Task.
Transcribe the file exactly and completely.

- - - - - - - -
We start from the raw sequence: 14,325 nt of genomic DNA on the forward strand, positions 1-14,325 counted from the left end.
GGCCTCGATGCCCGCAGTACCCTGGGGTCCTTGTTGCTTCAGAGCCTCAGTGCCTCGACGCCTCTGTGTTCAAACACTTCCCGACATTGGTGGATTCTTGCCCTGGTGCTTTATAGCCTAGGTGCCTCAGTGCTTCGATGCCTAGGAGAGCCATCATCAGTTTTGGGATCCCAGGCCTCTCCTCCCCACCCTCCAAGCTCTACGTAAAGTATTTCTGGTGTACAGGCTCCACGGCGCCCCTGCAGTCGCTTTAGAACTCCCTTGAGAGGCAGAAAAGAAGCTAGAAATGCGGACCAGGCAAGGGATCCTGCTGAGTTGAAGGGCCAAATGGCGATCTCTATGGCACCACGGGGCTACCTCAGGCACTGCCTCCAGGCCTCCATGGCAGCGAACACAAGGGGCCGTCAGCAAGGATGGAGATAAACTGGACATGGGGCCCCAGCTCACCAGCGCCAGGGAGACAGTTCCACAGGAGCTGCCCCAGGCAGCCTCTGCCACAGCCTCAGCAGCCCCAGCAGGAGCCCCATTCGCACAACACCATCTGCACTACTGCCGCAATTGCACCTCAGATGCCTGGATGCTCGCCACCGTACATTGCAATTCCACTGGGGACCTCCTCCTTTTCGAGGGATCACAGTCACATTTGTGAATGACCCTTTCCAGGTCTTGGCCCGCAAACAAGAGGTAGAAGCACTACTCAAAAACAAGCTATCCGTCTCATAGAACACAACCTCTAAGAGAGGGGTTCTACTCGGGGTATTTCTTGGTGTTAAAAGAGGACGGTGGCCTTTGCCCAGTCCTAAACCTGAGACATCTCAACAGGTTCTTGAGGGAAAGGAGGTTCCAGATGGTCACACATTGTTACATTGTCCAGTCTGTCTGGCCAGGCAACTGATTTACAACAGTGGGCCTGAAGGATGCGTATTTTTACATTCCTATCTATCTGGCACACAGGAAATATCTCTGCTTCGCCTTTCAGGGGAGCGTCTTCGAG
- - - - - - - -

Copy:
We start from the raw sequence: 14,325 nt of genomic DNA on the forward strand, positions 1-14,325 counted from the left end.
GGCCTCGATGCCCGCAGTACCCTGGGGTCCTTGTTGCTTCAGAGCCTCAGTGCCTCGACGCCTCTGTGTTCAAACACTTCCCGACATTGGTGGATTCTTGCCCTGGTGCTTTATAGCCTAGGTGCCTCAGTGCTTCGATGCCTAGGAGAGCCATCATCAGTTTTGGGATCCCAGGCCTCTCCTCCCCACCCTCCAAGCTCTACGTAAAGTATTTCTGGTGTACAGGCTCCACGGCGCCCCTGCAGTCGCTTTAGAACTCCCTTGAGAGGCAGAAAAGAAGCTAGAAATGCGGACCAGGCAAGGGATCCTGCTGAGTTGAAGGGCCAAATGGCGATCTCTATGGCACCACGGGGCTACCTCAGGCACTGCCTCCAGGCCTCCATGGCAGCGAACACAAGGGGCCGTCAGCAAGGATGGAGATAAACTGGACATGGGGCCCCAGCTCACCAGCGCCAGGGAGACAGTTCCACAGGAGCTGCCCCAGGCAGCCTCTGCCACAGCCTCAGCAGCCCCAGCAGGAGCCCCATTCGCACAACACCATCTGCACTACTGCCGCAATTGCACCTCAGATGCCTGGATGCTCGCCACCGTACATTGCAATTCCACTGGGGACCTCCTCCTTTTCGAGGGATCACAGTCACATTTGTGAATGACCCTTTCCAGGTCTTGGCCCGCAAACAAGAGGTAGAAGCACTACTCAAAAACAAGCTATCCGTCTCATAGAACACAACCTCTAAGAGAGGGGTTCTACTCGGGGTATTTCTTGGTGTTAAAAGAGGACGGTGGCCTTTGCCCAGTCCTAAACCTGAGACATCTCAACAGGTTCTTGAGGGAAAGGAGGTTCCAGATGGTCACACATTGTTACATTGTCCAGTCTGTCTGGCCAGGCAACTGATTTACAACAGTGGGCCTGAAGGATGCGTATTTTTACATTCCTATCTATCTGGCACACAGGAAATATCTCTGCTTCGCCTTTCAGGGGAGCGTCTTCGAG